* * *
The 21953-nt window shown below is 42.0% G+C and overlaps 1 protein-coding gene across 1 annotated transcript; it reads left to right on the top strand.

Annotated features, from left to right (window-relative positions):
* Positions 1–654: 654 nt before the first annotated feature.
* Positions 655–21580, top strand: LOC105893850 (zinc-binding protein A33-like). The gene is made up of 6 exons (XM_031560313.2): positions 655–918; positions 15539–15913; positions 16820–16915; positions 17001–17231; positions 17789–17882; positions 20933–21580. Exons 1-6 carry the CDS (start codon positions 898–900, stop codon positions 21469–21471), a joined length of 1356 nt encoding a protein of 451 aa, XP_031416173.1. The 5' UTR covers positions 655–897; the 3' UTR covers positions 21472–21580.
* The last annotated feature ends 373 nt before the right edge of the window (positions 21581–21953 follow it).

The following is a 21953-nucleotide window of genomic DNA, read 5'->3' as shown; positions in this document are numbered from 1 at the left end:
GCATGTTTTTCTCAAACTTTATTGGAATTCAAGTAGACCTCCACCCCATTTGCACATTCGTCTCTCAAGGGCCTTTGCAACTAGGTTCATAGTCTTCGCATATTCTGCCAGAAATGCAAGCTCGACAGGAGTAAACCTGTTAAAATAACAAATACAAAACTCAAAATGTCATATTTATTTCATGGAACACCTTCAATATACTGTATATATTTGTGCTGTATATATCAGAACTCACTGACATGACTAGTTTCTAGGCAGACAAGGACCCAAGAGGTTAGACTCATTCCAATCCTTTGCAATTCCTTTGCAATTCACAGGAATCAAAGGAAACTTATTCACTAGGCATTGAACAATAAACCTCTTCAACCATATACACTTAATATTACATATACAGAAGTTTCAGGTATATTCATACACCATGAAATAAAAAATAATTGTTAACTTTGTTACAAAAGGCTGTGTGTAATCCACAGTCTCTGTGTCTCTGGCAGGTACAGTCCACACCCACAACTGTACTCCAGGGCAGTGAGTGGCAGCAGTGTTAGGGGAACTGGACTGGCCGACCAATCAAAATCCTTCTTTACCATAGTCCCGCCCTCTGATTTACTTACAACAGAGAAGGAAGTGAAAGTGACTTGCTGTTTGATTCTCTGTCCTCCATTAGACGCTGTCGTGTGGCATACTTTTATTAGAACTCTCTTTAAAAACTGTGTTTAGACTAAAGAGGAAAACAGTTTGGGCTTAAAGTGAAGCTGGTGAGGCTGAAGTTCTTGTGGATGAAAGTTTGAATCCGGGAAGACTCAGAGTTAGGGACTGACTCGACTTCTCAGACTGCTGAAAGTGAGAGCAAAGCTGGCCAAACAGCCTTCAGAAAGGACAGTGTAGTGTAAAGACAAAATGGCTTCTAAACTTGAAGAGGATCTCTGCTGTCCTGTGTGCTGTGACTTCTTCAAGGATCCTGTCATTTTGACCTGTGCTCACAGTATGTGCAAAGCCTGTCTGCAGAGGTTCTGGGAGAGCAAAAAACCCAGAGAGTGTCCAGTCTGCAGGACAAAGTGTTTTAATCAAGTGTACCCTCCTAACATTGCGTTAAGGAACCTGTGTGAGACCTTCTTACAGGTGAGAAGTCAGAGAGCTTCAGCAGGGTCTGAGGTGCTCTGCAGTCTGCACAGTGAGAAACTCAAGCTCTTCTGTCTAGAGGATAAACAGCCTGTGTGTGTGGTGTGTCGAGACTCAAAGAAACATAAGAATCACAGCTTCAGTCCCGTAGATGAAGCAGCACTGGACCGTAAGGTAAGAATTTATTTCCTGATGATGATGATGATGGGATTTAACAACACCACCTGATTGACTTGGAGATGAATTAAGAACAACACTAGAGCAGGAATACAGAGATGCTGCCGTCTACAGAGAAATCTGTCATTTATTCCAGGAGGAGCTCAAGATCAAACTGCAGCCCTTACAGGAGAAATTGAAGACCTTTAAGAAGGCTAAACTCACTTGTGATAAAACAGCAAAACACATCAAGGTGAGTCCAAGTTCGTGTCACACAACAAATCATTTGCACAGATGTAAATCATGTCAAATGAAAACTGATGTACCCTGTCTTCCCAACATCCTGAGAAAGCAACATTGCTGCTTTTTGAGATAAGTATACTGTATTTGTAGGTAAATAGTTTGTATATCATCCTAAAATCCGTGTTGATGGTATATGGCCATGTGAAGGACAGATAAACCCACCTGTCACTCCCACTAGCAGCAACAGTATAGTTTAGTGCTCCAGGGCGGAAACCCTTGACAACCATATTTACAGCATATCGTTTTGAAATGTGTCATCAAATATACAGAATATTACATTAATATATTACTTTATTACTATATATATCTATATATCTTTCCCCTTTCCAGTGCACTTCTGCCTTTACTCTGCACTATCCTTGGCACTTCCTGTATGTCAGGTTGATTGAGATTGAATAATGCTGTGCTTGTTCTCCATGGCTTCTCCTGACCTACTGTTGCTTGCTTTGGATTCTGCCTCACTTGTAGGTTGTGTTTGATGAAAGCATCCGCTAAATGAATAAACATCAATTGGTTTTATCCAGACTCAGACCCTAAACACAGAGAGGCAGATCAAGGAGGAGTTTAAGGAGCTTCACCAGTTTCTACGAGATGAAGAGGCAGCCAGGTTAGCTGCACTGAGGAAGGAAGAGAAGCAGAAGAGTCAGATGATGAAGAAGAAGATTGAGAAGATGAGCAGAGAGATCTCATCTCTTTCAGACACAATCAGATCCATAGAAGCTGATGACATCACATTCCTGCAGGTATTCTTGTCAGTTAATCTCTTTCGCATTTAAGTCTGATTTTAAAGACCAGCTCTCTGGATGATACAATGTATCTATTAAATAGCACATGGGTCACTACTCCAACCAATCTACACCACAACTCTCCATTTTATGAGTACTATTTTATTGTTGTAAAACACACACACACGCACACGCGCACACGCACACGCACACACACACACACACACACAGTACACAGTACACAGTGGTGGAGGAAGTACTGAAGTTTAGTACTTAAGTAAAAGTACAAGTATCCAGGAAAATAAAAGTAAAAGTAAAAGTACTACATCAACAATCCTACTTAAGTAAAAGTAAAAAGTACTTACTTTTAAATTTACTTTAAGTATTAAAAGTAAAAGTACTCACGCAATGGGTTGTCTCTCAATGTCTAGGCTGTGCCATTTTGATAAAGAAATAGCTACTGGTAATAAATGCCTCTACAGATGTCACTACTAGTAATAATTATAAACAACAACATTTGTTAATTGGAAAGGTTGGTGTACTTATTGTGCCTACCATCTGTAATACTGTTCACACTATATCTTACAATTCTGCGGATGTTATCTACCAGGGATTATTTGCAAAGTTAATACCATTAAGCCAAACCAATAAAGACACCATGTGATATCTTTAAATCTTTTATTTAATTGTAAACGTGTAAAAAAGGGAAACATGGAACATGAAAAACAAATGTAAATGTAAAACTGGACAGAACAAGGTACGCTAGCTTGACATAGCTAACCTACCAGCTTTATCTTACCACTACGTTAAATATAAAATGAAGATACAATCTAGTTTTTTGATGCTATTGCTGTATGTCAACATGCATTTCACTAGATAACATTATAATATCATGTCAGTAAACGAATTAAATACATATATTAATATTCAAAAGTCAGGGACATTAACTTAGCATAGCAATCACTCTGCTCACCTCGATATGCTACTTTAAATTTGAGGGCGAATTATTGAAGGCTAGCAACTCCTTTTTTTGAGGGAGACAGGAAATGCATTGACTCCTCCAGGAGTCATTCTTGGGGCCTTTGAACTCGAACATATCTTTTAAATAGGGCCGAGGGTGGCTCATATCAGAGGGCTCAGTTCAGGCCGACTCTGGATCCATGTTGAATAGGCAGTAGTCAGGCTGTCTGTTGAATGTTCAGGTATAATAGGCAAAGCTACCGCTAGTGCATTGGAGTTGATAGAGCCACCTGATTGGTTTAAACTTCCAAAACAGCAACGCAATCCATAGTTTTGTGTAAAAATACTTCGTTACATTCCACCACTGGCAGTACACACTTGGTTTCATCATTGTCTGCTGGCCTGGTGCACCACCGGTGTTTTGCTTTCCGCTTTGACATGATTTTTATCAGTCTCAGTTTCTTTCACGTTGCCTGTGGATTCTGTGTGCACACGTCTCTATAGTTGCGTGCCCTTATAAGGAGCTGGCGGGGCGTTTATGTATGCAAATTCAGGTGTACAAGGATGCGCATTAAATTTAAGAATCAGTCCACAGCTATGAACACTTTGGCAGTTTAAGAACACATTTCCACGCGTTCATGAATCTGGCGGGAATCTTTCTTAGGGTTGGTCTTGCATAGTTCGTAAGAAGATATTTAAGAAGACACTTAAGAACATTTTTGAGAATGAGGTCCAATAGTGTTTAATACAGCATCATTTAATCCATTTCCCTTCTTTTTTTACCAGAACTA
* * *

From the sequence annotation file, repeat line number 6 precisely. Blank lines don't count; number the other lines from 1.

The following is a 21953-nucleotide window of genomic DNA, read 5'->3' as shown; positions in this document are numbered from 1 at the left end: